It’s time to cut through the bureaucracy

The former president of the Hillcrest Community Association knows what it's like to be bounced around between different levels of bureaucracy.

The former president of the Hillcrest Community Association knows what it’s like to be bounced around between different levels of bureaucracy.

Janet Brault, better known as Janbro to people in Whitehorse, is vying for a councillor position in the upcoming municipal election.

“The government needs to have better co-operation between different levels of government,” she said.

When she worked with the city and the Yukon government on a beautification project around Burns Road she discovered how challenging multi-level government projects can be.

“It moved at glacial speed,” she said.

Even with these challenges, she said the city can try to work more collaboratively with the territory to achieve results.

“Social housing is an issue that YTG is responsible for, but how can the city work with the territory to make it happen?” she said. “There’s lots of homeless people in Whitehorse.”

These issues often get lost in jurisdictional tug-of-wars, she added.

To pay for these kinds of services, Brault believes an increase in taxes is justified as long it’s a small increase and it’s consistent from year to year.

An increase of one per cent, or less, a year would help pay for the operation and maintenance of city services, she said.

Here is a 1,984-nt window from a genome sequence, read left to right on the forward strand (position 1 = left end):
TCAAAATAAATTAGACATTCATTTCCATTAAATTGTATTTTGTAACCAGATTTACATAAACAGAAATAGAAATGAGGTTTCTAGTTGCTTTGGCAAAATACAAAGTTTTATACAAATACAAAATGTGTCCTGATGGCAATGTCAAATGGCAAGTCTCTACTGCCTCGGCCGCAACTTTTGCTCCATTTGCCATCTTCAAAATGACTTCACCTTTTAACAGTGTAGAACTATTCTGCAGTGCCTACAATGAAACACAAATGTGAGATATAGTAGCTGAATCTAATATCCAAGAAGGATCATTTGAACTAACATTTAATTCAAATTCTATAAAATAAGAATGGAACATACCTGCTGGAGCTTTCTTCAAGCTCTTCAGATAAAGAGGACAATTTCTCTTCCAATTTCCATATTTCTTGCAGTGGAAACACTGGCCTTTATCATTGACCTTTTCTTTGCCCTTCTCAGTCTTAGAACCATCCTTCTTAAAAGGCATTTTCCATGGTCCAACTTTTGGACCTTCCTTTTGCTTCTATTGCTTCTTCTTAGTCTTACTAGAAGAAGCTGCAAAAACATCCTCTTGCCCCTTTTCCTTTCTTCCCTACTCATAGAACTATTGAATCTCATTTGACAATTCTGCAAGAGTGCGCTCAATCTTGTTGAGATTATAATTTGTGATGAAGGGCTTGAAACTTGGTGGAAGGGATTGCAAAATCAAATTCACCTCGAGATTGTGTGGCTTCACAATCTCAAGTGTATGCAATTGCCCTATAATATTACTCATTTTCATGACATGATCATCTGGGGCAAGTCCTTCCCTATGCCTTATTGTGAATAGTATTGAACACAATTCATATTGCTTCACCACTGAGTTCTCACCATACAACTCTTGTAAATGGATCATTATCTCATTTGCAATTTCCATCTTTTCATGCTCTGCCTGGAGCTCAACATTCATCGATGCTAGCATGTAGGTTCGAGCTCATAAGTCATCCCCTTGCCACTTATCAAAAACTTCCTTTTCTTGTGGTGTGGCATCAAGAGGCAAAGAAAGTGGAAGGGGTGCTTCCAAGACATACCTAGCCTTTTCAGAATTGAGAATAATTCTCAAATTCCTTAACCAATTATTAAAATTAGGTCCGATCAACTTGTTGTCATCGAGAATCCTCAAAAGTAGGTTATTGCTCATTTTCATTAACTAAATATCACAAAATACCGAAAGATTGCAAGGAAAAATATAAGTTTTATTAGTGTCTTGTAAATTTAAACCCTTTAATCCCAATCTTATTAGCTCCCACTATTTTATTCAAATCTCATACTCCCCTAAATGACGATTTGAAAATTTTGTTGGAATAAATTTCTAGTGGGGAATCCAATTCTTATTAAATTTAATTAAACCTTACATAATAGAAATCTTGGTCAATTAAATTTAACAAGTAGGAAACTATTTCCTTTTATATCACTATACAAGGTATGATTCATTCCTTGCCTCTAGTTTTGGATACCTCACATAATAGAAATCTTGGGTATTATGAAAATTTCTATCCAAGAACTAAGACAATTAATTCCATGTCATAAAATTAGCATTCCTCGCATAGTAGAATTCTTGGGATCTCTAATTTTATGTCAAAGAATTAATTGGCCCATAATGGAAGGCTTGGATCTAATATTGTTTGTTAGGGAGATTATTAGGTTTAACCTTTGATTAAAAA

And unlike previous years, where taxes increased at erratic intervals, a one per cent increase per year would be predictable.

As with many of the candidates in this election, Brault cites affordable housing as an important campaign issue.

“The city should be working with YTG and Yukon Housing (Corp.) on this,” she said.

An increase in mining and other industries will strain an already small housing stock, said Brault.

“If more copper mines open in the Yukon, we won’t have places for people to live.”

The Official Community Plan is another area she’s interested in.

The plan is not binding, and that’s a problem, said Brault.

Citizens can put time and effort into making their opinions known, but it isn’t guaranteed that they’ll be listened to, she said.

The city should also be spending more time listening to its citizens rather than litigating with them, citing recent court cases the city has been involved in as a result of land-planning decisions.

These cases pull money and energy away from other projects that need to be worked on, she said.

On October 7th, the Whitehorse Chamber of Commerce is holding a forum for candidates at the Old Fire Hall from 6:30 to 9:30 p.m. The following day the city will be holding its own noon-hour forum.

City elections are October 15.

Contact Vivian Belik at

vivianb@yukon-news.com

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